Facebook's initial public offering would not have been possible without her. Sheryl Sandberg translates the ideas of chief executive Mark Zuckerberg into reality and profit.
As chief operating officer of the social networking site, 42-year-old Sandberg makes sure that the numbers add up and the company grows.
To develop a business model and steer Facebook into the future, Zuckerberg - then in his early 20s - hired the long-time Google manager as "adult supervision."
When Sandberg arrived, Facebook had about 66 million users. Today the number is more than 900 million. Much of the credit for Facebook's huge and seemingly effortless expansion to annual revenues estimated at nearly $4 billion goes to her.
"Without her we would just be incomplete," Zuckerberg was quoted as saying in an article published by Bloomberg Businessweek last year, in which Sandberg admitted crying on the job and being consoled by him.
According to Facebook's initial public offering prospectus, Sandberg was the company's top earner last year. Although her base annual salary is listed at $296,000 dollars plus an $86,000-bonus, she has also received a large parcel of Facebook shares valued at $30.5 million.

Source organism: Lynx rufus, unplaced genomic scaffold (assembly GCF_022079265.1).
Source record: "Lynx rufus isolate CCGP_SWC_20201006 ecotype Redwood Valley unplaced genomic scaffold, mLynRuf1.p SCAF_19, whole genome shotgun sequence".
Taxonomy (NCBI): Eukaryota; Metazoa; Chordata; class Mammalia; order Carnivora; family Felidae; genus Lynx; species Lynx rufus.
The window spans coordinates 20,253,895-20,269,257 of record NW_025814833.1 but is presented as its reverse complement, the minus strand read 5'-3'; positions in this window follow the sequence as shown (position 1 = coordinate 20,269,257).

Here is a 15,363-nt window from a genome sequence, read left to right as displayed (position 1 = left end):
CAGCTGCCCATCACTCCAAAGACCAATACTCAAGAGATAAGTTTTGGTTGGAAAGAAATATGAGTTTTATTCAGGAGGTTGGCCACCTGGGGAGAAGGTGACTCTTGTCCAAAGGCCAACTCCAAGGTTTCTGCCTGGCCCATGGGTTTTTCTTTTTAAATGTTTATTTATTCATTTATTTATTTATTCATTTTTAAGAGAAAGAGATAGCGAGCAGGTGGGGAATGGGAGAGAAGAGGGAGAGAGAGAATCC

Sandberg grew up in Miami. Her mother worked as an English teacher and her father as an ophthalmologist. While studying at Harvard Business School in the early 1990s, she attracted the attention of Lawrence Summers, then an economics professor at the elite institution. Summers became her mentor, and when he was named the chief economist at the World Bank in 1991, he recruited her as his research assistant.
Summers became treasury secretary under US President Bill Clinton in 1999 and made Sandberg, not quite 30, his chief of staff. When the Democrats lost the 2000 presidential elections, she joined Google.
After serving more than six years there as vice president for global online sales and operations, she sought a promotion to chief operating officer. But as Google expert Ken Auletta wrote in the US magazine New Yorker, Google's bosses had other ideas.
So Sandberg was ready for new challenges when she met Zuckerberg, a Harvard University dropout.
Sandberg is capable of heading any company she wanted to, Zuckerberg told Businessweek. She and Zuckerberg have something in common from student days.
Like Zuckerberg more than a decade later, Sandberg had managed to cause Harvard's computer system to crash. She had entered too much data for a project on violence against women.
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